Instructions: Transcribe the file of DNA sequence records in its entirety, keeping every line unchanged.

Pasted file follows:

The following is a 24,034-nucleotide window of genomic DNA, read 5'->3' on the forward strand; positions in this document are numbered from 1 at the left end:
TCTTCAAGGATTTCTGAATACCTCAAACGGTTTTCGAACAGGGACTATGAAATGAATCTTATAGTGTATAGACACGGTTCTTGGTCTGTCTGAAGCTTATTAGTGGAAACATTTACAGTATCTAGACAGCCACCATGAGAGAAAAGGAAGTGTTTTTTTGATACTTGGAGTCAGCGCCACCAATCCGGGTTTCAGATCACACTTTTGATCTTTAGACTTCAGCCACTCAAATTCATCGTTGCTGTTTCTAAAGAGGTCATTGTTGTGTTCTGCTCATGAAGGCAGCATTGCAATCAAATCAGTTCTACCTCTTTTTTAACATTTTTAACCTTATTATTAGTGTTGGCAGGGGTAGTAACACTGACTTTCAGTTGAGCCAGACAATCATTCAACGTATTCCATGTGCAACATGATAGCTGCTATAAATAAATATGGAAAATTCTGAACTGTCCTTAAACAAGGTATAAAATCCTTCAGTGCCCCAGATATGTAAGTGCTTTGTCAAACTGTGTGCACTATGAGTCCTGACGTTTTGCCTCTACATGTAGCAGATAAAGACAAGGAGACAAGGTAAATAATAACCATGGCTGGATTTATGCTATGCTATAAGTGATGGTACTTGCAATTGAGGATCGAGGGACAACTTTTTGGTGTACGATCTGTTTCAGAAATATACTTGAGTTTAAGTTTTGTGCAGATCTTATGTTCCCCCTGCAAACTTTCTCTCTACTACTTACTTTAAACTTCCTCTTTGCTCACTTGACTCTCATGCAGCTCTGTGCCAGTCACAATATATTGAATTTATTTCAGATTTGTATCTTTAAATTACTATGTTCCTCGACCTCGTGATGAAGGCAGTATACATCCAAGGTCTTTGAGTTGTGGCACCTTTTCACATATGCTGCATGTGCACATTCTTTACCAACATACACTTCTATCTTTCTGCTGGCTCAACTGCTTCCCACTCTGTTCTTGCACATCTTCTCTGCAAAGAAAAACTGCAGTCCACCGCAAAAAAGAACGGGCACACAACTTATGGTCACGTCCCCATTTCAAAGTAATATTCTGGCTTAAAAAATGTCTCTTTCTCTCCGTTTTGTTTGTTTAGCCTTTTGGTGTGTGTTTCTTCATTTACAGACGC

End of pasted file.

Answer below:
The following is a 24,034-nucleotide window of genomic DNA, read 5'->3' on the forward strand; positions in this document are numbered from 1 at the left end:
TCTTCAAGGATTTCTGAATACCTCAAACGGTTTTCGAACAGGGACTATGAAATGAATCTTATAGTGTATAGACACGGTTCTTGGTCTGTCTGAAGCTTATTAGTGGAAACATTTACAGTATCTAGACAGCCACCATGAGAGAAAAGGAAGTGTTTTTTTGATACTTGGAGTCAGCGCCACCAATCCGGGTTTCAGATCACACTTTTGATCTTTAGACTTCAGCCACTCAAATTCATCGTTGCTGTTTCTAAAGAGGTCATTGTTGTGTTCTGCTCATGAAGGCAGCATTGCAATCAAATCAGTTCTACCTCTTTTTTAACATTTTTAACCTTATTATTAGTGTTGGCAGGGGTAGTAACACTGACTTTCAGTTGAGCCAGACAATCATTCAACGTATTCCATGTGCAACATGATAGCTGCTATAAATAAATATGGAAAATTCTGAACTGTCCTTAAACAAGGTATAAAATCCTTCAGTGCCCCAGATATGTAAGTGCTTTGTCAAACTGTGTGCACTATGAGTCCTGACGTTTTGCCTCTACATGTAGCAGATAAAGACAAGGAGACAAGGTAAATAATAACCATGGCTGGATTTATGCTATGCTATAAGTGATGGTACTTGCAATTGAGGATCGAGGGACAACTTTTTGGTGTACGATCTGTTTCAGAAATATACTTGAGTTTAAGTTTTGTGCAGATCTTATGTTCCCCCTGCAAACTTTCTCTCTACTACTTACTTTAAACTTCCTCTTTGCTCACTTGACTCTCATGCAGCTCTGTGCCAGTCACAATATATTGAATTTATTTCAGATTTGTATCTTTAAATTACTATGTTCCTCGACCTCGTGATGAAGGCAGTATACATCCAAGGTCTTTGAGTTGTGGCACCTTTTCACATATGCTGCATGTGCACATTCTTTACCAACATACACTTCTATCTTTCTGCTGGCTCAACTGCTTCCCACTCTGTTCTTGCACATCTTCTCTGCAAAGAAAAACTGCAGTCCACCGCAAAAAAGAACGGGCACACAACTTATGGTCACGTCCCCATTTCAAAGTAATATTCTGGCTTAAAAAATGTCTCTTTCTCTCCGTTTTGTTTGTTTAGCCTTTTGGTGTGTGTTTCTTCATTTACAGACGC